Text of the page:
On one hand it’s easy to pass this off as the sentiment of a very driven, competitive hockey player who, as an Olympian, has both Hockey Canada funding and personal sponsorships. On the other hand... the Furies play and practice at the Mastercard Centre for Hockey Excellence, which is the practice facility for both the Toronto Maple Leafs and the Toronto Marlies. This season they’ve played two games a weekend and had three practices a week -- all evening practices, and the third practice often optional. That’s more ice time than most of the CWHL teams—the CWHL covers the cost of two practices a week and the Furies raise money for the extra ice time by holding skill sessions for rec level adult women’s hockey players. Surely it wouldn’t be that hard for MLSE to reach out and cover the cost of ice time for that extra night a week, or more. It certainly wouldn’t cost them much. But it’s one of a myriad of little things that the Leafs *could* do as part of their partnership with the Furies but don’t.

It’s also interesting that later in the article it’s mentioned that “an investor” (which, I’ve been told repeatedly, is not the correct term for someone who financially contributes to a non-profit organization) had to step up and pay the Inferno’s ice time debt and not their NHL partner, the Flames.

According to an industry source, the NWHL schedule will expand next season,

This is news, and NWHL fans should pay attention. Granted, the NWHL has promised things in the past that haven’t come to fruition but an expanded schedule would be a big deal.

One player says many of her peers are scared to speak their minds, but wonders whether “exposing these insulated issues that have never come out” would help move the needle towards one league.

I’m going to come out and say I think this is true not only of the NWHL but also of the CWHL. When you’re covering women’s hockey, even on as limited a basis as we at PPP do, you hear stuff, both good and bad. Some of it’s substantiated, some of it’s not, and you have to figure out what to publish or not publish. Sometimes there’s a fear that revealing a development too early, or being overly critical of the league, will result in a league or a team restricting access. Other times it’s just a fear that being overly critical of the only women’s hockey that’s available will drive people away from it because it’s not perfect, and you don’t want to be the one that stunts growth. For fan bloggers, that’s maybe a natural reaction. For players themselves, it’s not a healthy environment to be working in.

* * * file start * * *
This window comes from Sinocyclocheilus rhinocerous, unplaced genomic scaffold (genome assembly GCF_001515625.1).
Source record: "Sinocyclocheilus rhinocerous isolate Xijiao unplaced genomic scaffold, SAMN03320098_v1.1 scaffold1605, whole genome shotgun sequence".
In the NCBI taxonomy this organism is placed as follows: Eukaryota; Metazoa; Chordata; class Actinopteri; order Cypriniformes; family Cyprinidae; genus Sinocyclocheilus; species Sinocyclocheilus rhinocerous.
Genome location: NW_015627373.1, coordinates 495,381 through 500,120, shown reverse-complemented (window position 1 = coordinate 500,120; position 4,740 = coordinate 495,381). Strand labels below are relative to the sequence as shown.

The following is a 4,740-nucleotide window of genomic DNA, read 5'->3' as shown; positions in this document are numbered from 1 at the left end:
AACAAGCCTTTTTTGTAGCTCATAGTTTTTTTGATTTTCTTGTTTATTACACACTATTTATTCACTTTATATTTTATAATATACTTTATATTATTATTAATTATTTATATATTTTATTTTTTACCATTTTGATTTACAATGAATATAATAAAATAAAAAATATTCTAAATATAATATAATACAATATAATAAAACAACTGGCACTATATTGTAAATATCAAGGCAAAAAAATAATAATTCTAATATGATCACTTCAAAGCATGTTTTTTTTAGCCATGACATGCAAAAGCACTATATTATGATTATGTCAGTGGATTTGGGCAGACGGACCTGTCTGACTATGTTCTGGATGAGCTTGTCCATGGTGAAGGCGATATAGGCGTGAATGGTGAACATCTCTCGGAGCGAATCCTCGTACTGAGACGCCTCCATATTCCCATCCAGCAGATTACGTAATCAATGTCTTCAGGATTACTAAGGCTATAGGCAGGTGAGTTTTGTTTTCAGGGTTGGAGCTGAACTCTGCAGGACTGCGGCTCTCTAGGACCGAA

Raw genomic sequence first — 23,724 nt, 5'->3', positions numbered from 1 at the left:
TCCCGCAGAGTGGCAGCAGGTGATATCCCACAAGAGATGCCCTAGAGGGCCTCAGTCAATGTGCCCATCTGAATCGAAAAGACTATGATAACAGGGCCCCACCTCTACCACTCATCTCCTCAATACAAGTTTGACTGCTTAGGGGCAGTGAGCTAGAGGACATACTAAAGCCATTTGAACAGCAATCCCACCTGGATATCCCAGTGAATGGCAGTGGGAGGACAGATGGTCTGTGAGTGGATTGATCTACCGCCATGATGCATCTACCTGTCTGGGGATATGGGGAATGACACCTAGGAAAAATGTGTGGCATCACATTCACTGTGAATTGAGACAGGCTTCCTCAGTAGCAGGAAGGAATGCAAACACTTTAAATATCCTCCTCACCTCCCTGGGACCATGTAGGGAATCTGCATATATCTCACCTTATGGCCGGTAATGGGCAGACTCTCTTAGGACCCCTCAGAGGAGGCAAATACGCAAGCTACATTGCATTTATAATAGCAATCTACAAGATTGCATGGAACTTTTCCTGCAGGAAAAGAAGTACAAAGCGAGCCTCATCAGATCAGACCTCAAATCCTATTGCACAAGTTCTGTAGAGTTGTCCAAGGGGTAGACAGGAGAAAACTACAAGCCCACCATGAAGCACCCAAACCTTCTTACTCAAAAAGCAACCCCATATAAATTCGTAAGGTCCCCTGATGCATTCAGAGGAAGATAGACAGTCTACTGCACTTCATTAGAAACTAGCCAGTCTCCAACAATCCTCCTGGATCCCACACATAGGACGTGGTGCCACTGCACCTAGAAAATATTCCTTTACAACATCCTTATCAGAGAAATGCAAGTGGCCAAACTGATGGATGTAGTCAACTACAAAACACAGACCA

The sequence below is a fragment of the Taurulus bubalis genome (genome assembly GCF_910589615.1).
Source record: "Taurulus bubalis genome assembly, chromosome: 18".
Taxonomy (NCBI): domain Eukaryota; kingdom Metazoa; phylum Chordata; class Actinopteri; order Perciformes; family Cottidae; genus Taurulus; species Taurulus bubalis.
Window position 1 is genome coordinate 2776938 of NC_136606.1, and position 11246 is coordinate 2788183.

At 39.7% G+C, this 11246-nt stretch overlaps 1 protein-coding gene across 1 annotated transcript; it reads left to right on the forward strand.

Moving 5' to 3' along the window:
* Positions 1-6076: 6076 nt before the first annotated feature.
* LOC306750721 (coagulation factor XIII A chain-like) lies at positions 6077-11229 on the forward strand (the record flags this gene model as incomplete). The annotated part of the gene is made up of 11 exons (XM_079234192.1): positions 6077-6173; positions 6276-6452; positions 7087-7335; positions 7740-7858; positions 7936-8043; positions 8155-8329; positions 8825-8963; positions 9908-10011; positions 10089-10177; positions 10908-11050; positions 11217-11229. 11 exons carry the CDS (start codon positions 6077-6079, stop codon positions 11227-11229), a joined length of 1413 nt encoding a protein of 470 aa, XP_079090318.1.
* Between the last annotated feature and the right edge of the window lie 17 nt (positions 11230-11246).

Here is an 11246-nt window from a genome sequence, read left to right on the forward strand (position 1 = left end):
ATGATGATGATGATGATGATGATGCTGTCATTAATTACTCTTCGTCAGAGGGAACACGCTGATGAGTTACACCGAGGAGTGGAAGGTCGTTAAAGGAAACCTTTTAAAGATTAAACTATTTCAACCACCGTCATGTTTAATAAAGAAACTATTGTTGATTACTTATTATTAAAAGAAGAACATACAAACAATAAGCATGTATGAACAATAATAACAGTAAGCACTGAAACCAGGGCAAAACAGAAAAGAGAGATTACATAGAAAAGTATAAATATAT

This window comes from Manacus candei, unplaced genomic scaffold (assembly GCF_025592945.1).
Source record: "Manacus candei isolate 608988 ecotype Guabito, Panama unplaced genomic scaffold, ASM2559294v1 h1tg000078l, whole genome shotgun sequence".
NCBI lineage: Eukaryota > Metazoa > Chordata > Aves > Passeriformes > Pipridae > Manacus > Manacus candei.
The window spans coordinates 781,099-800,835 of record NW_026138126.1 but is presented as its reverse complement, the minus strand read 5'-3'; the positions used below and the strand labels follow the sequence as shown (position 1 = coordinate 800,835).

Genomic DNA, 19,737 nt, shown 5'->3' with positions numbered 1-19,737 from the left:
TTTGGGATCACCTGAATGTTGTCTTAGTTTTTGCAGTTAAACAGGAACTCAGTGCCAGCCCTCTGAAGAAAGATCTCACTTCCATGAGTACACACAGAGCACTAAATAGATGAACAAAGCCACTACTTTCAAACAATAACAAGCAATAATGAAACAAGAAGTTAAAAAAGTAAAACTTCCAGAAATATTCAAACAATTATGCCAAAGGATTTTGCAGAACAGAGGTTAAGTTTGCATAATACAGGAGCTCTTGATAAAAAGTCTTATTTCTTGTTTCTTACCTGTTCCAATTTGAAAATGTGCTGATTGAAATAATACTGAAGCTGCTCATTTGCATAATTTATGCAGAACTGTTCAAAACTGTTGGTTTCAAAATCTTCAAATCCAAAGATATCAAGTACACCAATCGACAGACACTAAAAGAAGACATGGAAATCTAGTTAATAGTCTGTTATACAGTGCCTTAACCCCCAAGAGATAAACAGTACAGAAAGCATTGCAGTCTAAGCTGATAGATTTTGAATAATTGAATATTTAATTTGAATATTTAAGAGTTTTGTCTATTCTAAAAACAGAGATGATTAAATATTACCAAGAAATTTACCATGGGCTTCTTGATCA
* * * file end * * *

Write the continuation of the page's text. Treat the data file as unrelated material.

It might be worth noting that while Rutherford devotes a whole paragraph to coaching turnover in the CWHL (not all of which is as related as she implies) one thing she herself neglects to mention is the recent turnover in the staff of the Buffalo Beauts, when not only were the coaching staff relieved of their duties six games into the season, but the GM later resigned following a Pegula Sports and Entertainment internal investigation into reports of sexual harassment.

One of Rutherford’s overriding themes (emphasized via Ariana Grande references) was that one thing both leagues need is money. The solution proposed here is that the money should all come from the NHL, either through a new women’s hockey league run by the NHL, or through NHL support of one or both leagues. Since that support doesn’t seem to be immediately forthcoming, both the CWHL and the NWHL need to continue to find ways to increase their revenues and keep their leagues not only stable but growing.

Taken in concert with the recent NHL announcement of a Female Hockey Advisory Committee, and a French-language podcast that Canadiennes forward Karell Émard took part in recently, there’s definitely a sense that not only is change in the air for professional women’s hockey, change is needed. It remains to be seen what changes will take place and how they’ll impact the sport.


CWHL Playoffs: Toronto Furies beat Calgary, Markham Thunder shut out - Pension Plan Puppets
Natalie Spooner scores two to lift Toronto over Calgary, Emerance Maschmeyer shuts out Markham for Canadiennes.